The gun is a major part of this tank's being ( if not the only reason) - and it is replicated here in one part, so no messy joining or seams up the middle of a very exposed and open barrel. Nicely, the thick rifling of the barrel is present, with a little flash on the ends of the tip of the barrel to be removed. The large, cylindrical pivot mount of the gun is also here on this sprue.
The sides of this massive gun mantlet are thankfully not needed to blend into yet more cast textured material. They simply meet the sides of the hull in square edges, so this is both nice to have in this detail, and not much work for the modeller with a contrast in detail between this and rolled steel texture fo the hull provided by Amusing Hobby.

Sprue B (X3) - Next up, we see three sprues of the running gear of the Bar. These are the same again as the Lowe parts. with inner and outer interleaved wheels. Also, the drive sprocket in three parts and return rollers are here. The wheel nut detail is nice and defined.
Shackles, headlights and exhausts are also here on this sprue
Here is a closer look at the detail on the wheels, enough to satisfy most modeller's tastes.
Sprue C (X2) - There are two copies of this next sprue. It is not THAT interesting as it houses lots of the smaller parts of the superstructure of the kit. The cable hooks, headlight,  a cooling fan and hard grill to cover it, however, the large calibre shells which come with the kit are a nice inclusion.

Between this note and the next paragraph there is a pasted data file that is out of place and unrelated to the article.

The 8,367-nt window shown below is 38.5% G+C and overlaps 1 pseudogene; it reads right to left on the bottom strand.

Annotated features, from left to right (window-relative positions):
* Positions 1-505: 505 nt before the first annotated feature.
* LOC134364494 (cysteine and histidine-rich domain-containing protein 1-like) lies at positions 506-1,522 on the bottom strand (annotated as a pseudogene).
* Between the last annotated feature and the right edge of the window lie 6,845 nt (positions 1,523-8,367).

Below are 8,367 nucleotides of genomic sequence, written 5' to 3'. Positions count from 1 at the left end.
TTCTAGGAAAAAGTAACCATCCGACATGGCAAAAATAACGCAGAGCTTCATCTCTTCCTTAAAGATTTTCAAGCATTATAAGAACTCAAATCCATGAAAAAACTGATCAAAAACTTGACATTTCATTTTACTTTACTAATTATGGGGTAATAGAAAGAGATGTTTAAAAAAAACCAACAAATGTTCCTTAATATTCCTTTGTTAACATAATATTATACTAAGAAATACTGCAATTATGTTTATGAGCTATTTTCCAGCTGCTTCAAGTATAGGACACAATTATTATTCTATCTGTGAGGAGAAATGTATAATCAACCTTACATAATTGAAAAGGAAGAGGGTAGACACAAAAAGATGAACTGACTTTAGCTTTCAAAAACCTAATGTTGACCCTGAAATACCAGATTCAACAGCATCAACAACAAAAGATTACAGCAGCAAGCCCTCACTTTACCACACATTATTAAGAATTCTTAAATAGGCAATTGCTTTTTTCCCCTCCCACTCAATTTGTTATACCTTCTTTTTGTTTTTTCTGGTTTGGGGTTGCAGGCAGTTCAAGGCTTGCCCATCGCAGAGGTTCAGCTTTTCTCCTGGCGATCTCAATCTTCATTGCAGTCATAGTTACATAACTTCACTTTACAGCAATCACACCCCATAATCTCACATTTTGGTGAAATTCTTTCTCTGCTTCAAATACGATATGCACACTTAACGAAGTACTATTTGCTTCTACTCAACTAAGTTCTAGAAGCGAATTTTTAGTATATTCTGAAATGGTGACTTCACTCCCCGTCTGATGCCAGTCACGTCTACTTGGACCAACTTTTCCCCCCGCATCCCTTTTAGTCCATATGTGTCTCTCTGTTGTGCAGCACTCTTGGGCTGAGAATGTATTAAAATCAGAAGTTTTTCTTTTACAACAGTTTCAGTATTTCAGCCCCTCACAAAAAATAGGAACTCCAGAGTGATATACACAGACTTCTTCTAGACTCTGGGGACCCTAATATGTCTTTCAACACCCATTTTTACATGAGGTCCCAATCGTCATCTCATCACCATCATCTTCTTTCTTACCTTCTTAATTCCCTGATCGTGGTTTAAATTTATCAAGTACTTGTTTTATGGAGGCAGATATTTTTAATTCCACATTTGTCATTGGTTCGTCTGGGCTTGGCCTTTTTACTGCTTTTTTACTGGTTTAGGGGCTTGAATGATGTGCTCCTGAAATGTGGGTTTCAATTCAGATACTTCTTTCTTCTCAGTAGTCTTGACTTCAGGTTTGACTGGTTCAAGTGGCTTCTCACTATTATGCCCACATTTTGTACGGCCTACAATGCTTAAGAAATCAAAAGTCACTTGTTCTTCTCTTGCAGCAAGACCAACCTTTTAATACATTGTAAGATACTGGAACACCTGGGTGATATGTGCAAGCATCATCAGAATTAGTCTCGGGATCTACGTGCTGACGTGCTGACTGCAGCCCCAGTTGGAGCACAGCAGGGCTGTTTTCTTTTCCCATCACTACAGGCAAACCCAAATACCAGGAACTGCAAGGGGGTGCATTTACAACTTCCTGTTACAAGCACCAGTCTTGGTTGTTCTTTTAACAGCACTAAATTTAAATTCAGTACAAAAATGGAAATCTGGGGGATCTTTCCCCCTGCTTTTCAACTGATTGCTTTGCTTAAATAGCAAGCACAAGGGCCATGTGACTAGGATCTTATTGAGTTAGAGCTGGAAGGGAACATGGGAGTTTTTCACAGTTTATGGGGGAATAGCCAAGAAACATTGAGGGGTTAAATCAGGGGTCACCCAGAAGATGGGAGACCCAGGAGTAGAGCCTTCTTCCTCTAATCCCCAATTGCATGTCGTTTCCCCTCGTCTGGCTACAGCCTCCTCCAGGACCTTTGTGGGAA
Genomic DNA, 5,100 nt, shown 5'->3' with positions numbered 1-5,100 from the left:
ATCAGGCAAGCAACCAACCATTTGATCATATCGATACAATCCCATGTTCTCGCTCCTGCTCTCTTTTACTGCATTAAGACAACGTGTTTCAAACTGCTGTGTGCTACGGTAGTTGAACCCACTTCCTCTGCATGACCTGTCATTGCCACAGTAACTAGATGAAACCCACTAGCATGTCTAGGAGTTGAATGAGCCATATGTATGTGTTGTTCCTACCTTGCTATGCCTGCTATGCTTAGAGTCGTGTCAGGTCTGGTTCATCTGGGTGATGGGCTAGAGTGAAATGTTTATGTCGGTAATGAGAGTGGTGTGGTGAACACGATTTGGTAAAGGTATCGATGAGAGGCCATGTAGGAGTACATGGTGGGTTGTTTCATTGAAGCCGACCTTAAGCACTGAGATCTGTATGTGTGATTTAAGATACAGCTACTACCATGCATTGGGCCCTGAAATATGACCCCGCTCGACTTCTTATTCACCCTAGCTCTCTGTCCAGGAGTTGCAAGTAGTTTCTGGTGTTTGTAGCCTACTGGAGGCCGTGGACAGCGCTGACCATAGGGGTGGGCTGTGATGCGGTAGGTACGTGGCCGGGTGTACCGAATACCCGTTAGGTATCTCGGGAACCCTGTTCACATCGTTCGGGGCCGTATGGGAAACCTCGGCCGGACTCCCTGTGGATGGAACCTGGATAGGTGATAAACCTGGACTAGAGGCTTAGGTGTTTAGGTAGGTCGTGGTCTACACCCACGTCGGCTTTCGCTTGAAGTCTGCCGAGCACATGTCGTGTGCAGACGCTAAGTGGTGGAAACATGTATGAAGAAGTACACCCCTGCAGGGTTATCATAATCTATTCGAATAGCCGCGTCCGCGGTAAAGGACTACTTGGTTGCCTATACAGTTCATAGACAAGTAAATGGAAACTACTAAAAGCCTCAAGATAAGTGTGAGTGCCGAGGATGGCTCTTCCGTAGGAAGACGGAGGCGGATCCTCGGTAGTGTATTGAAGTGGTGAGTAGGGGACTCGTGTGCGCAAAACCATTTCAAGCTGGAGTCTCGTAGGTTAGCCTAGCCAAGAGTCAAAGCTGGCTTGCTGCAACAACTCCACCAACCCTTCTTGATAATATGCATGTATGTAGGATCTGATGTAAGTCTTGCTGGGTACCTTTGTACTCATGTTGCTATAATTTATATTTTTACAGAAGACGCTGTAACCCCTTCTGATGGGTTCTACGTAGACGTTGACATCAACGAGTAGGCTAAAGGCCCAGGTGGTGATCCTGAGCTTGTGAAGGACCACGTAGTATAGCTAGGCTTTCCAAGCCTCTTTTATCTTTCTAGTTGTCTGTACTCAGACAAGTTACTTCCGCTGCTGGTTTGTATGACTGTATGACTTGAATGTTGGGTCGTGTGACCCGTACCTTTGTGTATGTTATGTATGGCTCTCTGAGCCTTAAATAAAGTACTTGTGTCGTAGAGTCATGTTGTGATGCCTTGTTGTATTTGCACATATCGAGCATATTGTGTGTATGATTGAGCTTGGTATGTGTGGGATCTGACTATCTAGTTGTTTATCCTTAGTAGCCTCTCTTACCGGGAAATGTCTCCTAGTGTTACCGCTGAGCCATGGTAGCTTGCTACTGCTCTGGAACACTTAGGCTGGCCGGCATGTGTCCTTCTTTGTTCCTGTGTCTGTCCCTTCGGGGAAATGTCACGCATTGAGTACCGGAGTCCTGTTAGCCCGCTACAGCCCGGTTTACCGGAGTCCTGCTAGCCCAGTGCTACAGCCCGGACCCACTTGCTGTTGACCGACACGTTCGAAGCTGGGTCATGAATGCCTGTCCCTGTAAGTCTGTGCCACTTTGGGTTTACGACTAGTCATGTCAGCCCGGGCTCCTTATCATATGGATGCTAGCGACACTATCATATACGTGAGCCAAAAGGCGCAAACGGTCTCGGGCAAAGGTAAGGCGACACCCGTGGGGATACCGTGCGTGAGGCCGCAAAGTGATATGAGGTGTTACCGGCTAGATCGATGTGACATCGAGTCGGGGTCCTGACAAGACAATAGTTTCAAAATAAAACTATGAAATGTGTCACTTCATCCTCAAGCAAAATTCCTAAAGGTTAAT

I have no idea if these shells are the exact type that would have been fired from this tank that never left the drawing board, but they look OK to me. The fans for the engine deck are again the same as the ones on the Lowe kit, Not very efficient looking to me!
Sprue D (X4) - Again more of the running gear - this time six inner road wheels ( like the others steel wheels with no rubber) and again with very nice bolt details, the suspension rods that are flexible and slot straight into the other side of the hull's bottom are here along with some shells that are a remnant of this sprue belonging to the previous Lowe kit (again) I am beginning to think this kit is a little too simple to make.